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78% of SMP respondents see a long-term future for themselves in the accounting and finance profession.

In an increasingly competitive world where deregulation and automation are posing new questions towards the business model of small and medium sized practices (SMPs), the challenge of attracting the best talent and holding on to it is becoming more complicated.

Yet employers must accommodate the needs and ambitions of the youngest generation of finance and accounting professionals – what we refer to as Generation Next. The difficulty for many SMPs is that time and resources are in short supply.

However, this needn't get in the way of putting together a compelling proposition to Generation Next. 

What the next generation are telling us

Through a survey of nearly 1,300 younger professionals working in SMPs the following insights were revealed:

  • Working for an SMP is recognised as a platform towards building a successful long-term career
  • Finance experience will be valuable for future business leaders 
  • Pay and prospects for career progression are important but work life balance, interest in the subject matter and flexible working arrangements also matter
  • Job satisfaction is holding up with 48% of those working for SMPs reported being satisfied in their current role
  • In the short term the majority are keen to take advantage of the learning and development opportunities available in SMPs - longer term they see it as a springboard into other sectors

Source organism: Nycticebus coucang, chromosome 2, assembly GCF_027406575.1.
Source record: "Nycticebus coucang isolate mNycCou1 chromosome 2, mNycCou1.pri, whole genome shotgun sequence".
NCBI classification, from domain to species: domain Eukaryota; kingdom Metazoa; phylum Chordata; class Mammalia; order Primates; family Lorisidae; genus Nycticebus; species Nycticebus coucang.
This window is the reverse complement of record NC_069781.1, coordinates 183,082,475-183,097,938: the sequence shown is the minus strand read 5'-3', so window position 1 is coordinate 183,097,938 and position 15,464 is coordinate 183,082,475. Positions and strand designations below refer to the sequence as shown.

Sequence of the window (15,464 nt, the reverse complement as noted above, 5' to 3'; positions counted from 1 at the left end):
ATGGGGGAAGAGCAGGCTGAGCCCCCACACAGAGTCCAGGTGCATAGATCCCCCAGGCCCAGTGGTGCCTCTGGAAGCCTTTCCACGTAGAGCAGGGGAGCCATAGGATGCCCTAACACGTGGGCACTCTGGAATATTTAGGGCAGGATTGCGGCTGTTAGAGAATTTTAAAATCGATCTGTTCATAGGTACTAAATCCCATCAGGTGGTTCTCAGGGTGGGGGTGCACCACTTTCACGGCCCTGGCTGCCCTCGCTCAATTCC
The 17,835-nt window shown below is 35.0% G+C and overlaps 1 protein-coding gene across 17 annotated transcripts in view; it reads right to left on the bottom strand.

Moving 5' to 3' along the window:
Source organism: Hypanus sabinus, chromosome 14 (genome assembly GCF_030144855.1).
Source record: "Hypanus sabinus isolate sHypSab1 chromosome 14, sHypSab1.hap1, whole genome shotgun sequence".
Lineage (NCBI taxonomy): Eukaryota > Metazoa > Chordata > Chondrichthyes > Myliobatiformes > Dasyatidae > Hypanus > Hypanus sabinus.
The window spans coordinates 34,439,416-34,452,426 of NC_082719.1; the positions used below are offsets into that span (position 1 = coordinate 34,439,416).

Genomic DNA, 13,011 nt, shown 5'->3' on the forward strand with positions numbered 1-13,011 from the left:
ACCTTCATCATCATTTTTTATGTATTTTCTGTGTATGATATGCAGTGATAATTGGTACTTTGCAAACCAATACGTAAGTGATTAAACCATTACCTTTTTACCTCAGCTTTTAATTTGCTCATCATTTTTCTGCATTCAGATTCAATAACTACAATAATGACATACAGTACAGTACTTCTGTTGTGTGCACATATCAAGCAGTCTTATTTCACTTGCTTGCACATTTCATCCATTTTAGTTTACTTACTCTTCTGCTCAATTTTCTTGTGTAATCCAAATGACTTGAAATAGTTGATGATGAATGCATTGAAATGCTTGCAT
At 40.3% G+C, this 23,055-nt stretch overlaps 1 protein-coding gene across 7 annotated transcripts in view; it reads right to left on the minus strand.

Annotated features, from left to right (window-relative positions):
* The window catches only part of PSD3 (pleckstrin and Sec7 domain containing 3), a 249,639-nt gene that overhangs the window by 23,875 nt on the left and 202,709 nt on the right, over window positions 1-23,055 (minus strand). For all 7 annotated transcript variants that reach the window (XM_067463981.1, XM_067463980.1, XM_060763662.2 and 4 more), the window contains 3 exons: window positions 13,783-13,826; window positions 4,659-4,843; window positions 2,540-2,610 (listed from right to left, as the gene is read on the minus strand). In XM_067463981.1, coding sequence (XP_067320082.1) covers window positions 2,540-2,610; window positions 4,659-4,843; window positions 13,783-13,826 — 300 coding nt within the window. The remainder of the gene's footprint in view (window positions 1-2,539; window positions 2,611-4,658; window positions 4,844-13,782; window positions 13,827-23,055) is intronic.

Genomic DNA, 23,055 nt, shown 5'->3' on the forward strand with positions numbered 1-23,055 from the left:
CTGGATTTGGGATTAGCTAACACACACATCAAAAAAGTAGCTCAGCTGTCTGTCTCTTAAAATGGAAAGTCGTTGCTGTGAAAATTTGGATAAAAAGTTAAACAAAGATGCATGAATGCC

• Learning works best when its personal and practical – On-the-job training and mentoring are the most used learning activities across the SMP sector, and encouragingly, are also seen by Generation Next in SMP as the most effective as well.

Some pointers for SMPs

When thinking about talent management it is important steps are taken to build on existing resources within the organisation and limit costs to a minimum. It is also valuable for you to consider how staff can contribute towards the growth ambitions of your business. 

  • Attraction - directly engage with younger people in order to communicate the benefits of career experience in the SMP sector. Explore how this could be better achieved through engagement with academic institutions, where prospective employees can be effectively targeted. 
  • Development - 80% of Generation Next in SMP agrees that technology will enable finance professionals to focus on higher value-added activity. Positively, this suggests they see  good opportunities for innovation in order to reinvent service provision across the SMP sector.
  • Retention - employers should look to harness employees’ intrapreneurial skills through initiatives that encourage them to identify costs savings as well as growth opportunities within the firm.

This wider report includes further guidance and insights from younger professionals and employers about how SMPs can create a winning formula for successfully attracting and retaining new talent.

About lead author Ben Baruch

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